The End of Our Exploring by Matthew Lee Anderson is worth reading. In fact, it’s worth getting the book just to read the last nine pages of his final chapter that beautifully and poignantly describes a Christian life well questioned.
The theme of the book is the challenge of questioning well. Anderson argues that not only is questioning important to a well-reasoned faith, but it is core to the development of Christian intellect and character. Writing out of a conservative Christian context that is often characterized as an anti-intellectual space that discourages those whose questions would disrupt the status quo, Anderson makes a critical case for questioning’s importance to that community — a case that applies well to the Christian community as a whole.
The End of Our Exploring includes his critique of a culture that prizes “sincerity” above all else (35), his distinction between easy access to information and pursuing understanding (72), his condemnation of the constant pursuit of novelty in place of truth (117), and his encouragement that churches allow “belonging after believing” for those who have turned away from their faith (204), just to name a few. And I would be remiss if I did not mention the section in which he points to our personal friendship as “good for America,” as we are friends who believe that the other is wrong about nearly everything (160).
In that vein, I don’t want to spend too much time pointing out my areas of agreement when we both have a lot more fun jumping in on the areas of contention.
In chapter 3, “On Doubt and What Doubt Isn’t,” I can say that he isn’t entirely wrong. He makes the important distinction that “questioning” is not the same as “doubting.” Questioning is typically experienced as an action, while doubting is a state of being. Anderson also points out that the modern church has almost entirely lost any sense of its need for “lament.” When tragedy strikes or “bad things happen to good people,” our response does not always have to be doubting God’s goodness but rather lamenting the world’s fallenness. While he makes a good point, I would probably argue for doubt and lament to walk together more than Anderson would feel comfortable with.
However, he overstates his case against the role of doubt. He goes on to argue that doubt is “a vacillating double-mindedness that prevents us from living a fully integrated life within the world.” While questioning should be a regular practice for Christians, he argues that “Doubt is not an inevitable part of the Christian life, nor is it a sign of maturity or strength- but will always remain a possibility.”
Anderson essentially argues that doubt is like weeds in the garden of faith. Everyone might have a few now and then, but they are by and large undesirable. An experienced gardener will limit their presence and pull them out before they can take root and do damage. The existence of weeds in a garden does not mean that faith is absent or invalid, but if one allows these weeds to run rampant, they can and will eventually overrun and destroy the garden entirely.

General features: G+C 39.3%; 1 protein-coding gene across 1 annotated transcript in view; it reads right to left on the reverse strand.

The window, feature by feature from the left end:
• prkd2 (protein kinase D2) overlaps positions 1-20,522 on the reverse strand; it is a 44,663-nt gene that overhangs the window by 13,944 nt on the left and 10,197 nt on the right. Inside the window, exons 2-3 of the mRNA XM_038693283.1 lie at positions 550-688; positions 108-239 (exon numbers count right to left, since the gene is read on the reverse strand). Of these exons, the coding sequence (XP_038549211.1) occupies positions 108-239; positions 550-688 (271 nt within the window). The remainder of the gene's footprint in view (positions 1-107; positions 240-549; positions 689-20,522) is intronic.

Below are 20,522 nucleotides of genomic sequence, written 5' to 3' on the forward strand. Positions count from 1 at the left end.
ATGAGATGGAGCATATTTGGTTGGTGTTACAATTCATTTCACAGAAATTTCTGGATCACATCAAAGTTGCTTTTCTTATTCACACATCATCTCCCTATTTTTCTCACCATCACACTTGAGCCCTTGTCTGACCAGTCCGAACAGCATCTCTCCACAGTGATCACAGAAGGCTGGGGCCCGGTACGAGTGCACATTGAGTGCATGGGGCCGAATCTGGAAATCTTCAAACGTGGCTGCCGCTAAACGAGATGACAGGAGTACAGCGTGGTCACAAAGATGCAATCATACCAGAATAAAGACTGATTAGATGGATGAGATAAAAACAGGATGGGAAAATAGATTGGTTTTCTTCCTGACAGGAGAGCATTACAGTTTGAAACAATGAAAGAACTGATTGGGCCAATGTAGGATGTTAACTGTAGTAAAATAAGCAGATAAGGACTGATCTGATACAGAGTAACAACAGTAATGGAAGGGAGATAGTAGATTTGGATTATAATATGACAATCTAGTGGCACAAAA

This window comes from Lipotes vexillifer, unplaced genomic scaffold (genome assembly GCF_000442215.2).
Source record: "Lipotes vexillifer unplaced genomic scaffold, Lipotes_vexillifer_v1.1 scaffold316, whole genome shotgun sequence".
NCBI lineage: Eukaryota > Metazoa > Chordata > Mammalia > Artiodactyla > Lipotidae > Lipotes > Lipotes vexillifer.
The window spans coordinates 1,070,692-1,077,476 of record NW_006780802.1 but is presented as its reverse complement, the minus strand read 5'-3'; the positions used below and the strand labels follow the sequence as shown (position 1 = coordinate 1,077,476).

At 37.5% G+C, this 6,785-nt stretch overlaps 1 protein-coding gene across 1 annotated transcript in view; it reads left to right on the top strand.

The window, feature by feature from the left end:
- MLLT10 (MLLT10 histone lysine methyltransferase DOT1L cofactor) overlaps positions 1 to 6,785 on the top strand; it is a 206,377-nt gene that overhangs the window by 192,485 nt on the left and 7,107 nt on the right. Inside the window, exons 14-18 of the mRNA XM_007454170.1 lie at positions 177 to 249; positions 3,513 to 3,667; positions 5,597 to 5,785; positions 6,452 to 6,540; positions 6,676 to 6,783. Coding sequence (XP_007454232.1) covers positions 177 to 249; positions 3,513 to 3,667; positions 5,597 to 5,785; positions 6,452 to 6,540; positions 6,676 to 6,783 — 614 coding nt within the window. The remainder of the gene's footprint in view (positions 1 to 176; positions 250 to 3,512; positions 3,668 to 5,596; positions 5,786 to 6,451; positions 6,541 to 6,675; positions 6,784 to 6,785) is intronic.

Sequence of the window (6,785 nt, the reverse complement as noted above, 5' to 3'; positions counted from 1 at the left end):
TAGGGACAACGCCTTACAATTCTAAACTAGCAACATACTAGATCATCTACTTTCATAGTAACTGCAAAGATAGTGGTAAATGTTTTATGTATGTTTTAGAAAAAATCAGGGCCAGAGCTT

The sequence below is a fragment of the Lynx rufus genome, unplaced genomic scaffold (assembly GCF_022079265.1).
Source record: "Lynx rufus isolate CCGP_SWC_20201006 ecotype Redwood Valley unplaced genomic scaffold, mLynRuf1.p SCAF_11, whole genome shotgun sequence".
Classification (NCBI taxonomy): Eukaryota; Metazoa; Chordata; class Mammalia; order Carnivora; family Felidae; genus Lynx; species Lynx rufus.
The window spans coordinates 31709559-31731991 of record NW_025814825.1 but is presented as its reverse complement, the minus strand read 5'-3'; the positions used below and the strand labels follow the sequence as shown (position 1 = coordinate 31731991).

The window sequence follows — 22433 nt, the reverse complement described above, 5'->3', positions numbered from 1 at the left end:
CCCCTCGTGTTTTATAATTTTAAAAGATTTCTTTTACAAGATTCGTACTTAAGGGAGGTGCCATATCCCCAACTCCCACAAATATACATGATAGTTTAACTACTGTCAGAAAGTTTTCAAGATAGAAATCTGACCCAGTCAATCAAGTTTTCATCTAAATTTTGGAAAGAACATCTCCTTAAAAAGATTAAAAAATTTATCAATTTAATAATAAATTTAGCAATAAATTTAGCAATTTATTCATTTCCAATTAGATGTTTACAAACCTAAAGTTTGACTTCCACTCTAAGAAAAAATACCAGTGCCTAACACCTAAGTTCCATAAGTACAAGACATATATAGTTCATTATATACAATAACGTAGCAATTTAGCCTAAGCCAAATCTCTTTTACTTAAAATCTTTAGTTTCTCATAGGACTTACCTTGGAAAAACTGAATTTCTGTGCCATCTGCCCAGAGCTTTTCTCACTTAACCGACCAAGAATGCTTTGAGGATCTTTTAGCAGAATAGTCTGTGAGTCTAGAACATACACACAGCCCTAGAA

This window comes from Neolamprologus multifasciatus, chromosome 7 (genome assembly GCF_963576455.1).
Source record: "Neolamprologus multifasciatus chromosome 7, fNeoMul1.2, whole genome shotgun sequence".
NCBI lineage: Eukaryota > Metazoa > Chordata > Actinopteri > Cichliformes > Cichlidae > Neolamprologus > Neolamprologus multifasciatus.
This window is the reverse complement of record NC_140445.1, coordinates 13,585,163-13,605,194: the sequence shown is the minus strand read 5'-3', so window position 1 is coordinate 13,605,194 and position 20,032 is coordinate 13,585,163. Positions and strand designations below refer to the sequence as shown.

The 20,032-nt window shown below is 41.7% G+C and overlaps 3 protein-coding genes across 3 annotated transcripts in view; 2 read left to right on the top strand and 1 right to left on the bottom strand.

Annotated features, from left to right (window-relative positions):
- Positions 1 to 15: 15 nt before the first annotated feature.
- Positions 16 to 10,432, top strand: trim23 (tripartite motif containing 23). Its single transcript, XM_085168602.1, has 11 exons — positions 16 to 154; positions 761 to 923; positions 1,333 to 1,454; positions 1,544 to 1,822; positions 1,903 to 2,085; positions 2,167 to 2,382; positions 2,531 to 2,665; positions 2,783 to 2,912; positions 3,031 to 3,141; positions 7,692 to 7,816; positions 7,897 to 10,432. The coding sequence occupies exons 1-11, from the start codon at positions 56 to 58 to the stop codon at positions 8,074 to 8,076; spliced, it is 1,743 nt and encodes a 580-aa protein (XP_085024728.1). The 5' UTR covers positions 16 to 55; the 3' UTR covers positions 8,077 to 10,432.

I would counter that vision and say that doubt is the fertilizer in the garden of faith. The point of the garden is not to have fertilizer, but it is impossible to have a garden for long without at least some of it. Manure and other biodegrading organic matter can at times be unpleasant as they break down. But it is that process of decomposition that makes fertilizer valuable to the garden.
Still, with this analogy it is important to acknowledge that health in a garden requires some balance. Your garden will quickly die and turn into a compost pile if all you do is continue to dump on manure.
To question well requires doubt.
If we do not experience a deep sense of uncertainty as to how the question we are asking may or may not be answered, then we are not, I would argue, in full exploration of the question. Anderson argues that our questions should occur “within the borders of faith” and that when we question “we do not weigh Christianity in the balances.” These sorts of presuppositions can not only make the questions we ask anemic, they also leave us open to the great danger of assuming that what we believe today as a “border of faith” should actually be a “border of faith.” A growing faith quite likely means that what we think it means to “weigh Christianity in the balances” at one point in our life, will not mean the same thing later. And that’s a good thing.
Anderson and I would agree that good questions have a role in the growth of our faith throughout the life of a believer. We always live with the knowledge that we might one day discover that a belief we have held is wrong, insufficient, or able to be improved upon. But Anderson believes this ongoing pursuit of better questions and answers can continue without doubt. I disagree. Without truly doubting and opening yourself to the possibility that even many of your most deeply held tenets of faith could be wrong or inadequate, questioning will remain a mental exercise that does not reach its potential for personal transformation.
Doubt, I would argue, is that state of change that allows for the questions to continue and faith to grow. And as the husks of beliefs that were wrong, too small, or in other ways insufficient fall aside, they join in the process of fertilizing a more perfect faith through their own decomposition.
Faith is grown not by the removal of doubt but by acting in its presence.
Timothy King is Chief Strategy Officer for Sojourners.